Despite the fact that the estimated amounts of solar power wouldn’t be enough to sustain liquid water on the planet, evidence like ancient zircon crystals in sedimentary rocks suggest that somehow Earth did in fact have liquid oceans back then.
The scientists believe that the answer to this paradox lies with primordial asteroids that bombarded Earth during the first billion years of its history.
"The early impacts caused temporary, localized destruction and hostile conditions for life. But at the same time, they had a long-term beneficial effect in stabilizing surface temperatures and delivering key elements for life as we know it," Dr. Simone Marchi, a senior research scientist at Southwest Research Institute's Planetary Science Directorate, said.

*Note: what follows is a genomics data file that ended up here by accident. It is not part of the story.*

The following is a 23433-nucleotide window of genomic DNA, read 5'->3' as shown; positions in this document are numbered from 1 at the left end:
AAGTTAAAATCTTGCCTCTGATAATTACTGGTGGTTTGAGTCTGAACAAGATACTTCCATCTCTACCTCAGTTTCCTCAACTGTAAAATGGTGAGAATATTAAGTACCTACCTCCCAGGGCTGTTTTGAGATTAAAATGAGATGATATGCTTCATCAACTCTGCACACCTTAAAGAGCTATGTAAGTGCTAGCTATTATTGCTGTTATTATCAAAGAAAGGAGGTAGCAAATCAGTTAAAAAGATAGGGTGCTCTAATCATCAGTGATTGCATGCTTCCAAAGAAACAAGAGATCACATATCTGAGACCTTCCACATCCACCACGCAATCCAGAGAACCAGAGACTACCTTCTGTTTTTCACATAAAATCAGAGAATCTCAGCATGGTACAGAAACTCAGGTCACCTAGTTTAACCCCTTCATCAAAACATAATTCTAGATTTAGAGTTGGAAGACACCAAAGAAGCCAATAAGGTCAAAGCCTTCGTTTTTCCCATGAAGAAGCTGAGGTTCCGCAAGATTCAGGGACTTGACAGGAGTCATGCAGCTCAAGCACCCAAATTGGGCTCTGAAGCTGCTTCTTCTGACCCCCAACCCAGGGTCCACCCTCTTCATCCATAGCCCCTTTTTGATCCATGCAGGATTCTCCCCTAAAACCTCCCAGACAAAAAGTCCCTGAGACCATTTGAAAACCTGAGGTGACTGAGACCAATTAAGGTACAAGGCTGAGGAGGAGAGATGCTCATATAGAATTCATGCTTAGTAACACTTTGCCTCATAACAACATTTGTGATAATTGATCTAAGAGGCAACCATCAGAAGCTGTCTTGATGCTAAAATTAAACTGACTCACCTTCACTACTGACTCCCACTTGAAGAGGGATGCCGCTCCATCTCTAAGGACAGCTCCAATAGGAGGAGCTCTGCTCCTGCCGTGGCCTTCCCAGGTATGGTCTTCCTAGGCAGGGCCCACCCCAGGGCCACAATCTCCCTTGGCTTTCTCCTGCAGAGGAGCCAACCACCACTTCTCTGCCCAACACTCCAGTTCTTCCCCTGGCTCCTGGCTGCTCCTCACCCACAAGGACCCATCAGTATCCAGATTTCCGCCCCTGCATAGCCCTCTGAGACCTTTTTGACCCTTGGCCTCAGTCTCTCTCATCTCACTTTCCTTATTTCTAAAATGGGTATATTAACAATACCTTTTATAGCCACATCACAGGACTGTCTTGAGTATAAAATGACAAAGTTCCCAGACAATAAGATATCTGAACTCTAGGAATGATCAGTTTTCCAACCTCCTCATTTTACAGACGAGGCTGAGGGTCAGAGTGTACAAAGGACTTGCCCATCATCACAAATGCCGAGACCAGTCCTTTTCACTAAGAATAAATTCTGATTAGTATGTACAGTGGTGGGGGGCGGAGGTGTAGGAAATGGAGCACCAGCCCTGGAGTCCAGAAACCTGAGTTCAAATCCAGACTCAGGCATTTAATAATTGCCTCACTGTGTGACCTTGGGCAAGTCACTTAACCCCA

According to the study, this phenomenon essentially resulted in a massive atmospheric greenhouse effect produced by either carbon dioxide or methane (or even a combination of both). The model created by Marchi’s team suggests that asteroid impacts resulted in large volumes of rock melting and creating temporary lakes of lava which could have released large quantities of gases into the atmosphere.
"This early heavy bombardment could have been responsible for the large greenhouse effect needed to maintain warmer conditions, which may have been conducive to the early start for life on Earth. The bombardment also delivered large quantities of sulfur, one of the most important elements for life," Marchi added.